Unlike most retirement planning and lifestyle books that focus on investing – or at the other end of the spectrum, on how to get the senior discount on a Grand Slam Breakfast at Denny’s – this new book from Jeff Yeager, America’s favorite cheapskate, makes the compelling case that you can have a joyous, worry-free retirement by merely spending smart and focusing on what you truly want and expect out of retirement.
Jeff Yeager, dubbed "The Ultimate Cheapskate" by Matt Lauer on NBC's Today show, is a very cheap guy. He re-cants, as opposed to decants, the wine he proudly serves his dinner guests, funneling cheap box wine into premium-label bottles. He believes you should never spend more than per pound on food items. And to save time and energy costs, he soft-boils his morning eggs along with the dirty dishes in the dishwasher.
"[Jeff Yeager] ...proves once and for all that living happily within your means is
possible at practically any income."
"Jeff Yeager has a way
of unleashing the inner cheapskate in us all!"
"If you don't save ten
times the amount you spend on this book, you probably didn't read it."
Jeff Yeager and writer Adam Lucas have finally emerged from sequestration in the cheapskate testing laboratory with the The Bodacious Retirement Budgetary Worksheet.
Jeff Yeager's new book is an eBook-only release entitled "Don't Throw That Away" is all about creative ways to reuse stuff rather than just trashing it, saving you money and helping to save the environment at the same time. And it talks about how to repurpose just about anything, from "Airsickness Bags" to "Zippers," according to the Index in the book. In addition to tons of practical tips, it also talks about the environmental impact of our throwaway society.
He's at it again, but this time he's not alone. America's Ultimate Cheapskate is back with all new secrets for how to live happily below your means, į la cheapskate. For The Cheapskate Next Door, Jeff Yeager tapped his bargain-basement-brain-trust, hitting the road to interview and survey hundreds of his fellow cheapskates to divulge their secrets for living the good life on less.
Cheapskate Answers to Your Money Questions
Friday, 03 October 2014
When you write about personal finance for a living, lots of folks ask for your advice about their own money issues and problems. That places me in a difficult position because, while I'd like to help, in many cases there are just too many variables when it comes to offering good financial advice to people I barely know. And then there's the "How dare you!"¯ factor. That's especially common when you primarily give advice about the spending side of people's finances, like I do.
"How dare you tell me I shouldn't buy a new Lexus, and pay off my credit card debt instead? I have a reputation to uphold!"¯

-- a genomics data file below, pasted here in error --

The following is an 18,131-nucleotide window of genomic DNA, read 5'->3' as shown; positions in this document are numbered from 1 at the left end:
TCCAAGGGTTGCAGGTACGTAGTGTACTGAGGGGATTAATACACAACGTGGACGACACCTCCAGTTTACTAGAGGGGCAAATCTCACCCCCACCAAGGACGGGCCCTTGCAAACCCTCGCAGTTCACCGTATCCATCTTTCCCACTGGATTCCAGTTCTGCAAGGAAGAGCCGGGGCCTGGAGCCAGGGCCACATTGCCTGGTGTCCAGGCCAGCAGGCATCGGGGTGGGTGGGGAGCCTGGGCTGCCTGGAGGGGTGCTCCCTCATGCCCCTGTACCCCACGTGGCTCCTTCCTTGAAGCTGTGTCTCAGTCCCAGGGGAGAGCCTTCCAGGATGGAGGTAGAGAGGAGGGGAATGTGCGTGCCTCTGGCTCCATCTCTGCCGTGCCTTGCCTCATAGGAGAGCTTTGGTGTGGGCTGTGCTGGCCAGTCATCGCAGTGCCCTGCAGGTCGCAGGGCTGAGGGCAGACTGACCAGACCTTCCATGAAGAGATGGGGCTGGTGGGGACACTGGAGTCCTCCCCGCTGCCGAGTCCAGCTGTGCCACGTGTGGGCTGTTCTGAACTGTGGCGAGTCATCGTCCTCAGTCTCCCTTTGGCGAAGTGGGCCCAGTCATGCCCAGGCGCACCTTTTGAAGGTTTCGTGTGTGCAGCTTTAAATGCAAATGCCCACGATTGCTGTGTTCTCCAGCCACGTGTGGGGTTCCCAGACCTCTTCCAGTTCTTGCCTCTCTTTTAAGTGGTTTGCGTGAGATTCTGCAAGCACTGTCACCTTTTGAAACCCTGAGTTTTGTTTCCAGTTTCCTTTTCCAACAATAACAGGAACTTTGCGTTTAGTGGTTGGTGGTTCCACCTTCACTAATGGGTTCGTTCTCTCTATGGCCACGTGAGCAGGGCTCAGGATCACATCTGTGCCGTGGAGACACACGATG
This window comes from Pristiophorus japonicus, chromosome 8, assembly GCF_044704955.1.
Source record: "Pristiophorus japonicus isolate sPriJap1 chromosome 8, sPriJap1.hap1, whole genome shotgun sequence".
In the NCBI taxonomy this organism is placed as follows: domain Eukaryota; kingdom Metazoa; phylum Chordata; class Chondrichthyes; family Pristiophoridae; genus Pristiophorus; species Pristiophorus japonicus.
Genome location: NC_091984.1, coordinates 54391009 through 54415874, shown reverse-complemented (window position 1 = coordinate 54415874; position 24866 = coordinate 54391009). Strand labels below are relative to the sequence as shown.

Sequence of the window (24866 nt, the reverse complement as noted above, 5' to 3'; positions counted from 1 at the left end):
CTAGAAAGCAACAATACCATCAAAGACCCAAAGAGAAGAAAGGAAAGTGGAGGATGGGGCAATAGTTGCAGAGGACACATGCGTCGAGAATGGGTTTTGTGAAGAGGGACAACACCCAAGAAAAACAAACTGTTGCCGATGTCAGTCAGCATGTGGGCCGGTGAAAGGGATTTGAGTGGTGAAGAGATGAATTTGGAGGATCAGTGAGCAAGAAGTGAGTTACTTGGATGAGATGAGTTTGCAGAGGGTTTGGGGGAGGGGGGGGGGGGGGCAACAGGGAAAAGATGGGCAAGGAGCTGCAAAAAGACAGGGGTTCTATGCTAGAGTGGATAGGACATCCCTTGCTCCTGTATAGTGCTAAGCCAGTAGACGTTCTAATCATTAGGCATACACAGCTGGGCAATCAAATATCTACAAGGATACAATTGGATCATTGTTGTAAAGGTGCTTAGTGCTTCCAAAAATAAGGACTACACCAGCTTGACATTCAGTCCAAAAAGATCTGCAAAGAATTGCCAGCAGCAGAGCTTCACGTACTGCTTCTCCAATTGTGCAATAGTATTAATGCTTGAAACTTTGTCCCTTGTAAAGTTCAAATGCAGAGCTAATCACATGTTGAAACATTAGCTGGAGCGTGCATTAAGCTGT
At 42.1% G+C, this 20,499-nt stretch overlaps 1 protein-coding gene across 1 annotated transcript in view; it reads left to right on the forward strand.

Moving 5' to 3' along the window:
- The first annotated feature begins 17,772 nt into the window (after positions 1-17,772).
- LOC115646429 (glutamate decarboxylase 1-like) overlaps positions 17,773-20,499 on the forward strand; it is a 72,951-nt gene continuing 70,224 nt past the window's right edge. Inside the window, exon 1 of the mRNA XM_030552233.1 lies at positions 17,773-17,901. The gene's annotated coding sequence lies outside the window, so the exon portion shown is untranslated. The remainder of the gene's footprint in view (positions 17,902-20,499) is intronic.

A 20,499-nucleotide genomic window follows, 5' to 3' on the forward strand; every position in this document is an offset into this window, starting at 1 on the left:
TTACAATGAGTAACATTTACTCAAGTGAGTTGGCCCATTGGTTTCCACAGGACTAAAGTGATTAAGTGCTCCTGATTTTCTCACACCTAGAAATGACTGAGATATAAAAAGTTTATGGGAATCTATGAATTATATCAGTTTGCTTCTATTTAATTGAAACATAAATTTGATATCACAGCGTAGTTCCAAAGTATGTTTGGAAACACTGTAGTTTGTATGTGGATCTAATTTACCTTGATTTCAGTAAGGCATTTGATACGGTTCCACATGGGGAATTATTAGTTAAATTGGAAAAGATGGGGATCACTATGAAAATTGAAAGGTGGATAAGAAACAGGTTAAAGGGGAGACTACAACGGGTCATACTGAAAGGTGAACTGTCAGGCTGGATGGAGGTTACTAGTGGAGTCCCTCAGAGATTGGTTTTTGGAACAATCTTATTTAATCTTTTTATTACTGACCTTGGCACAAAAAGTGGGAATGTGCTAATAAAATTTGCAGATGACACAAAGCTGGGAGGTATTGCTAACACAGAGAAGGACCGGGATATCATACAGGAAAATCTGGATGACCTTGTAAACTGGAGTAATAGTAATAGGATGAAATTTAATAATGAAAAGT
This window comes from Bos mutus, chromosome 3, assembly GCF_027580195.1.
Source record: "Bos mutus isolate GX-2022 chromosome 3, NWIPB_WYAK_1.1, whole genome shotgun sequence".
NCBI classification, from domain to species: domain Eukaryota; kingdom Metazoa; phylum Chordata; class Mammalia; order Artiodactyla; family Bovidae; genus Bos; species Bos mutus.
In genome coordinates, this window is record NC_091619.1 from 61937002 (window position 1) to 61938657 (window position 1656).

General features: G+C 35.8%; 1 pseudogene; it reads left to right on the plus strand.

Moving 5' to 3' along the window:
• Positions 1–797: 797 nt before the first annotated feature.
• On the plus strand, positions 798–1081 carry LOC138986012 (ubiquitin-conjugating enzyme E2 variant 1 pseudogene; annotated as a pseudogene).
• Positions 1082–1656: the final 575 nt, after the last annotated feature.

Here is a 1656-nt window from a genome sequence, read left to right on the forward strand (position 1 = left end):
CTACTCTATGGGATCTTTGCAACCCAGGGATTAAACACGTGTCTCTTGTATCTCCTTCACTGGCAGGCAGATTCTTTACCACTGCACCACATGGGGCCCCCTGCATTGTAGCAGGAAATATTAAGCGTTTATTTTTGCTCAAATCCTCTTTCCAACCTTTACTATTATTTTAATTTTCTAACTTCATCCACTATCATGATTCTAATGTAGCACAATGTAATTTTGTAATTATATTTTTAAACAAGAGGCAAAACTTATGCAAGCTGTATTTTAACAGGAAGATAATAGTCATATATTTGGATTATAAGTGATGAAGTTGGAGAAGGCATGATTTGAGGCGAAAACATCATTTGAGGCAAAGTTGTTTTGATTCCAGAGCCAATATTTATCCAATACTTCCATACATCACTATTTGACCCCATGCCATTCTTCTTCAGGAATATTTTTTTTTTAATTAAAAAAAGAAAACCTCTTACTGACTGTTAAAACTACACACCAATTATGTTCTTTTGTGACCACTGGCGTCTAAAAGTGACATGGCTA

"How dare you tell me that my kid should live at home and go to the local community college for two years, rather than the out-of-state school she wants to go to? It doesn't matter that I never set up a college fund for her, because student loans are easy to get!"¯
"How dare you tell me I should cancel our cable service, even though we're living paycheck to paycheck? What are we going to do for entertainment?"¯
You get the idea. Apparently, everyone wants to know how to reduce their spending without, well, spending less.
Yet the frantic questions keep coming, which is no surprise given the results of a new survey I just stumbled across. The survey, conducted by the personal finance website GoBankingRates.com, examined people's greatest fears in life and found that more people are scared of living paycheck to paycheck, falling into debt or becoming homeless because of financial ruin than are afraid of dying! When asked how often they worry about money, 1 in 3 respondents said "all of the time,"¯ which was the single most common response. With so much anxiety, fear and stress over personal finances, it's no wonder so many people have so many questions. Now, if they'd only listen to the answers.
Whether or not people agree with my cheapskate advice, I love to dole it out in special Q&A episodes of The Cheap Life, the weekly Web show I host for AARP. Check out this week's Q&A, in which I respond to viewers’ questions about preparing for retirement, going on a weeklong "fiscal fast"¯ and, one of my all-time favorite questions, "If everyone becomes a cheapskate like you, won't the world economy collapse?"¯
Leave me your questions here "” if you dare "” and stay cheap!
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Also of Interest
- Cost of Retiree Dental Plans May Give You a Toothache
- 6 Places Never to Use Your Debit Card
- Get Involved: Learn How You Can Give Back
- Join AARP: savings, resources and news for your well-being
See the AARP home page for deals, savings tips, trivia and more.
Make Your Own Mulch
Monday, October 20, 2014
You can make your own mulch by shredding, crushing, chopping and/or decaying organic matter such as leaves, pine needles, grass clippings, paper, and tree limbs, branches and twigs. As opposed to compost, mulch is not as far along in the decomposition process, and it's intended to lie on top of the soil, whereas compost is mixed into and becomes the soil. Mulch inhibits weed growth and helps retain moisture so you can water your garden less.
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